VENICE (Reuters) - A new documentary on aid workers in war zones shows the tough choices, dilemmas and limits faced by doctors providing emergency care in extreme conditions.
Shot in 2005-2006 and presented at the Venice film festival, “Living in Emergency” follows four Western volunteers working in Africa for Doctors Without Borders (MSF), the French-based aid agency which won the Nobel Peace Prize in 1999.
Two are new recruits and two are experienced field workers in Liberia after its brutal civil war and in the lawless northeast of the Democratic Republic of Congo.
All struggle to cope with a crushing work load, the lack of adequate supplies, and the chaos and carnage around them.
Using graphic footage of emergency surgery and frank interviews with aid workers, the documentary gives a powerful sense of what life in the field is really like for MSF doctors, and stays away from the sanitized images which are sometimes used to make humanitarian work easier for audiences to watch.
“It was very clear from the beginning that we did not want to make some kind of ‘cause documentary’. That’s a genre like ‘everything is going to be okay and here are the heroes’,” director Mark Hopkins, who is a dual U.S. and British national, told Reuters in an interview.
“They (MSF doctors) don’t view themselves like that, they are humans. They are doing quite extraordinary stuff in crazy situations but ... it would be disingenuous to the actual reality of the situation to turn it into one of those standard cliches.”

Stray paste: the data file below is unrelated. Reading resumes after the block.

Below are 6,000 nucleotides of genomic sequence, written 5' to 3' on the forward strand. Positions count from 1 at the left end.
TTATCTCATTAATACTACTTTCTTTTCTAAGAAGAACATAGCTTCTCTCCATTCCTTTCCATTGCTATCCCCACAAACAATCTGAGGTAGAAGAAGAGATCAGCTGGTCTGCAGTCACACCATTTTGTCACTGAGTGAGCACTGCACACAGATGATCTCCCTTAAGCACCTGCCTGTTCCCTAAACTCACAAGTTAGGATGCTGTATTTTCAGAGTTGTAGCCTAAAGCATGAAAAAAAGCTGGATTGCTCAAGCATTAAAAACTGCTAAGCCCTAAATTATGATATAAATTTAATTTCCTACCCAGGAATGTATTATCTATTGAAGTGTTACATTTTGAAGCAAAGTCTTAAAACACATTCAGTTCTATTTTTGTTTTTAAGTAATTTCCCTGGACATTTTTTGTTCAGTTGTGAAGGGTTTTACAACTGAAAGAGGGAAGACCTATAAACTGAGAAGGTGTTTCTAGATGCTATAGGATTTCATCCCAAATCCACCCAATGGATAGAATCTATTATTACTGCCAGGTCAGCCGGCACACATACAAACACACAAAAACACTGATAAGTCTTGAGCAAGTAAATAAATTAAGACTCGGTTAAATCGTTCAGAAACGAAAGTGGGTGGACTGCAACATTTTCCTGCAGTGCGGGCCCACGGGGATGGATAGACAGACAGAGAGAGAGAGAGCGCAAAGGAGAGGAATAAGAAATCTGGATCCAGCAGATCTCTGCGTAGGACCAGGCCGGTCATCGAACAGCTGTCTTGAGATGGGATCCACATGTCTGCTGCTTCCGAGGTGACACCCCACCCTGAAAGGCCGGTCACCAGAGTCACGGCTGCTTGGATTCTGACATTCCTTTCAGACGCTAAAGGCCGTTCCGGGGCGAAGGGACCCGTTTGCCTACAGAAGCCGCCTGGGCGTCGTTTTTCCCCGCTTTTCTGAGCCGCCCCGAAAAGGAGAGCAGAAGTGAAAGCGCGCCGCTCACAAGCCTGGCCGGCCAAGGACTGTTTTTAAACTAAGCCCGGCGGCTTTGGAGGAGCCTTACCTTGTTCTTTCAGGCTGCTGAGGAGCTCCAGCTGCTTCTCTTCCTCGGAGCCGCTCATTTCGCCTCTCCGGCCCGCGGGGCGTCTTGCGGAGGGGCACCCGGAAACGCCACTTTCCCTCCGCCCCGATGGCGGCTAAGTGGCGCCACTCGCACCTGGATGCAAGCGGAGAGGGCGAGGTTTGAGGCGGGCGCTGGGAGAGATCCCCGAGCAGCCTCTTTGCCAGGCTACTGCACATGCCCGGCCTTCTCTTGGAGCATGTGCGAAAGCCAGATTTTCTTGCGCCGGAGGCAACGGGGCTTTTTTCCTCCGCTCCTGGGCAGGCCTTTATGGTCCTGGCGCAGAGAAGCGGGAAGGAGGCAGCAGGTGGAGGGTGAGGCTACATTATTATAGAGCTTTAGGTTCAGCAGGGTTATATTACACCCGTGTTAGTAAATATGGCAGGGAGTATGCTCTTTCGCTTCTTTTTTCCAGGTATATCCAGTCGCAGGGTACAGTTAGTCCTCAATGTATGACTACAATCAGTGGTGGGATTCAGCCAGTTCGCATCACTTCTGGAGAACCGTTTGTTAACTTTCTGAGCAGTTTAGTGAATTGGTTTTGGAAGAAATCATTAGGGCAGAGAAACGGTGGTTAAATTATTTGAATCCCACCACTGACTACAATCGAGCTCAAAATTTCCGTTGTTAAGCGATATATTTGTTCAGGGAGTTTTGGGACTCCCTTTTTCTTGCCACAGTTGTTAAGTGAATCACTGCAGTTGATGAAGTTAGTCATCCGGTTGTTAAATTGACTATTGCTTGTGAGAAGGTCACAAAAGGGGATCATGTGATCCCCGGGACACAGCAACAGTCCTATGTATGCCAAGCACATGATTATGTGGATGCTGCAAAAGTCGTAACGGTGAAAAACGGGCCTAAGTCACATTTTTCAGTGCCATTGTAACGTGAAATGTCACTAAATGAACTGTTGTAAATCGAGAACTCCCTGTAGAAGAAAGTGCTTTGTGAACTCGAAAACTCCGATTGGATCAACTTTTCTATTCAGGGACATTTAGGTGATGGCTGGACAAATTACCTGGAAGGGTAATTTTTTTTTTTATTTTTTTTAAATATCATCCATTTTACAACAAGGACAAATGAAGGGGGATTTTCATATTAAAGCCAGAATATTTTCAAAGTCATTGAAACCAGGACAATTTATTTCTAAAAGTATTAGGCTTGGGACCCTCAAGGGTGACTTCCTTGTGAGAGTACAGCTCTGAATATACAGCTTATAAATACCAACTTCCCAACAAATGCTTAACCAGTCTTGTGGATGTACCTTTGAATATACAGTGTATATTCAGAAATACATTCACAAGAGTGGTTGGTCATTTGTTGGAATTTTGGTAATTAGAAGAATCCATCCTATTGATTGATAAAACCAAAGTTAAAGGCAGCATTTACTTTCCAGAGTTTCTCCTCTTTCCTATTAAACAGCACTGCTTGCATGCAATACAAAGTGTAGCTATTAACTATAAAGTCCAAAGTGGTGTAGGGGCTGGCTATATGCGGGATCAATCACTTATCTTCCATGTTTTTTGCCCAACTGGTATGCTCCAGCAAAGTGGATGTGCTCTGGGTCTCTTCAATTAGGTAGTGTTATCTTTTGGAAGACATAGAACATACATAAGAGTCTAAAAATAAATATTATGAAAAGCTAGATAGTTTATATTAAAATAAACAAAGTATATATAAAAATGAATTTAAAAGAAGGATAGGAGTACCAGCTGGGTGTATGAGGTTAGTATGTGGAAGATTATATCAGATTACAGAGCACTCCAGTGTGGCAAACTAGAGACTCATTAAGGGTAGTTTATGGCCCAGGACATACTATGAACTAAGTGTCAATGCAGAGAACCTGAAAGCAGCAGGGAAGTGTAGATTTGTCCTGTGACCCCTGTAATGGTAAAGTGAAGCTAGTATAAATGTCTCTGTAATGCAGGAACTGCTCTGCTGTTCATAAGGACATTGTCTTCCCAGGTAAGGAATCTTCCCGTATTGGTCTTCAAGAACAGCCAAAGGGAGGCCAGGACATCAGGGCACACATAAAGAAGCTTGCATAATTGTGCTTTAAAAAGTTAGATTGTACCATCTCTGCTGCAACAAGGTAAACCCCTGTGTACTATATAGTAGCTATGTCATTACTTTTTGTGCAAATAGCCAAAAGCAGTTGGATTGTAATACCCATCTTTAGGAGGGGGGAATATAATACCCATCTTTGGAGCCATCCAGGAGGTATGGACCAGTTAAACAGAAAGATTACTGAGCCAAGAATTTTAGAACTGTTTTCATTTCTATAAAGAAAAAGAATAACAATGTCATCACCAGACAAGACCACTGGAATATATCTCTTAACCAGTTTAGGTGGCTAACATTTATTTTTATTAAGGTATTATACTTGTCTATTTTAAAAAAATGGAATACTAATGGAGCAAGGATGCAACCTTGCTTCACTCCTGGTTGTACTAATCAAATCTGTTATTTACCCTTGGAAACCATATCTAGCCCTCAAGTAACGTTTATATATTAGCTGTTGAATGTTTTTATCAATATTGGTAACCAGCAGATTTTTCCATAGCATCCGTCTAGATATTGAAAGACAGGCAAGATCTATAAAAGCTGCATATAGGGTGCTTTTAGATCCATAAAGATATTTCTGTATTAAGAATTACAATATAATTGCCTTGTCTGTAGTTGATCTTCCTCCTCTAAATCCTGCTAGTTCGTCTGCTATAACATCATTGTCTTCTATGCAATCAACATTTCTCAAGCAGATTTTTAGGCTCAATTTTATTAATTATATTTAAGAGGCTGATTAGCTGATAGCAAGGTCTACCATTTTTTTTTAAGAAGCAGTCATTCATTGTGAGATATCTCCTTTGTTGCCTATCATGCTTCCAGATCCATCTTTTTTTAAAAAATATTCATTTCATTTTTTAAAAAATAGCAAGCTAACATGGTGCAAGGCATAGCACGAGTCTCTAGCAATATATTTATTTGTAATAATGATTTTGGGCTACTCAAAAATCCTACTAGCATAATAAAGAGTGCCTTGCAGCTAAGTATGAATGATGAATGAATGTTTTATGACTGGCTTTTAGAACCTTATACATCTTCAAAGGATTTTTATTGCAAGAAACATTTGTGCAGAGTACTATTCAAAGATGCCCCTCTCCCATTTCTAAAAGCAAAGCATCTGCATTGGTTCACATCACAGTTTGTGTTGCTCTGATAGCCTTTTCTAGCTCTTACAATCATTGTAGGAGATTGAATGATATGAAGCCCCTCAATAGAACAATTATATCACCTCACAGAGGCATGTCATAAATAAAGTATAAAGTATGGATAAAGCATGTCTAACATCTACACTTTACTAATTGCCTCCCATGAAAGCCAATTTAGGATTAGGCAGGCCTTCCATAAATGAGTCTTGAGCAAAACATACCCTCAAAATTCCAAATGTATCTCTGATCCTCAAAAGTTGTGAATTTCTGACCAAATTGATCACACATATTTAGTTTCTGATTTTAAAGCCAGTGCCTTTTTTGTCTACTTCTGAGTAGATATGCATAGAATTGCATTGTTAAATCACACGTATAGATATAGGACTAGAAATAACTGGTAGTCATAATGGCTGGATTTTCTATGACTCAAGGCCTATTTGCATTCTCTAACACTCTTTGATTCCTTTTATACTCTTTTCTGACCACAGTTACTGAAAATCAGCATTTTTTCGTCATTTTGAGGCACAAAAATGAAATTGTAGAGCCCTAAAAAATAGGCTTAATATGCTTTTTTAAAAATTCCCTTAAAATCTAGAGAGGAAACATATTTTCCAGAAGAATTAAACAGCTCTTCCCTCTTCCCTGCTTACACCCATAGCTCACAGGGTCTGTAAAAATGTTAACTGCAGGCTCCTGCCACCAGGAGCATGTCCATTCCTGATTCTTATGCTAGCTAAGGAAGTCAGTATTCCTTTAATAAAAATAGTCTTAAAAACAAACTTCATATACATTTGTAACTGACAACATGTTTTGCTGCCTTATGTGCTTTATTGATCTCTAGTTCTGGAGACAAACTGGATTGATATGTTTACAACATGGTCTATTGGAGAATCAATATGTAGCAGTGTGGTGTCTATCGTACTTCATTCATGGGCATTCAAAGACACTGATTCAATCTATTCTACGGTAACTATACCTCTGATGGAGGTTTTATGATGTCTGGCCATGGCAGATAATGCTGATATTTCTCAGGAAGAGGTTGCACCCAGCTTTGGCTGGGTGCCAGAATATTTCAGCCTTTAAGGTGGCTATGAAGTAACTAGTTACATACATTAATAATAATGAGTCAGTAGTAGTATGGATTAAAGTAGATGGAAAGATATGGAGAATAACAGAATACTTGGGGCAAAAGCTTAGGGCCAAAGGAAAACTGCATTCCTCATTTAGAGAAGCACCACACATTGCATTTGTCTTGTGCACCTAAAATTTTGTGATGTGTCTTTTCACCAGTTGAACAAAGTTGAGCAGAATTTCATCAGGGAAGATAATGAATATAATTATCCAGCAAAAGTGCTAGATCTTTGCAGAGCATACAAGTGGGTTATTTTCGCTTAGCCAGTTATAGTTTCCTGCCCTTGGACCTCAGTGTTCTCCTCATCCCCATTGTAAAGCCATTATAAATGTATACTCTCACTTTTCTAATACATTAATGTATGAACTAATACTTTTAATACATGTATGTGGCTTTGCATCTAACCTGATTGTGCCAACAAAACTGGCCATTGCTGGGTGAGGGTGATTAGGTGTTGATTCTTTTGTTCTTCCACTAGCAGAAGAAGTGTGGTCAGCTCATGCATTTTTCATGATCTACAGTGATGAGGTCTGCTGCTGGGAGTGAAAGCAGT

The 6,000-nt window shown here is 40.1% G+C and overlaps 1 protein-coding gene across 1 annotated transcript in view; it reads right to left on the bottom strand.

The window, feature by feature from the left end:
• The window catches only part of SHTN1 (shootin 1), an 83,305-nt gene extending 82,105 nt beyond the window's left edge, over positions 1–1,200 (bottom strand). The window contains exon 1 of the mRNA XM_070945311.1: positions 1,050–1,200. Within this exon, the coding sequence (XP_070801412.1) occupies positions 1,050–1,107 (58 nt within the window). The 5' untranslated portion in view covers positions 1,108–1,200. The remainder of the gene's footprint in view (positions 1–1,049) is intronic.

The documentary shows the material constraints affecting the volunteers’ work -- choosing which patient to treat first can mean deciding who will live and who will die, and often there are no other doctors with whom to share the responsibility.
It also explores how their ideals, perspectives and motives are transformed over time by what they witness in the field, and how difficult it is too keep morale high amid the tension and frustrations.
“This is low-grade medicine. The things that we do are not as good as they could be,” one of the volunteers says in the film.
While most describe their work as a highly enriching experience, the stress and the exposure to the horrors of war can take a heavy toll.
Chris Brasher, an Australian anesthetist who worked with MSF for nine years and is one of the doctors at the centre of the documentary, has now left the agency for a Paris hospital.
“I was completely burnt out .... dreaming about burned bodies and dying people. I had trouble in my personal life maintaining my relationships. I was becoming aggressive,” he said, adding it was very hard to readjust to normal life.
He offered this advice to the thousands of people who every year apply to become an MSF volunteer: “To all those who think they are doing this for other persons and not for themselves, think again.”
Editing by Caroline Drees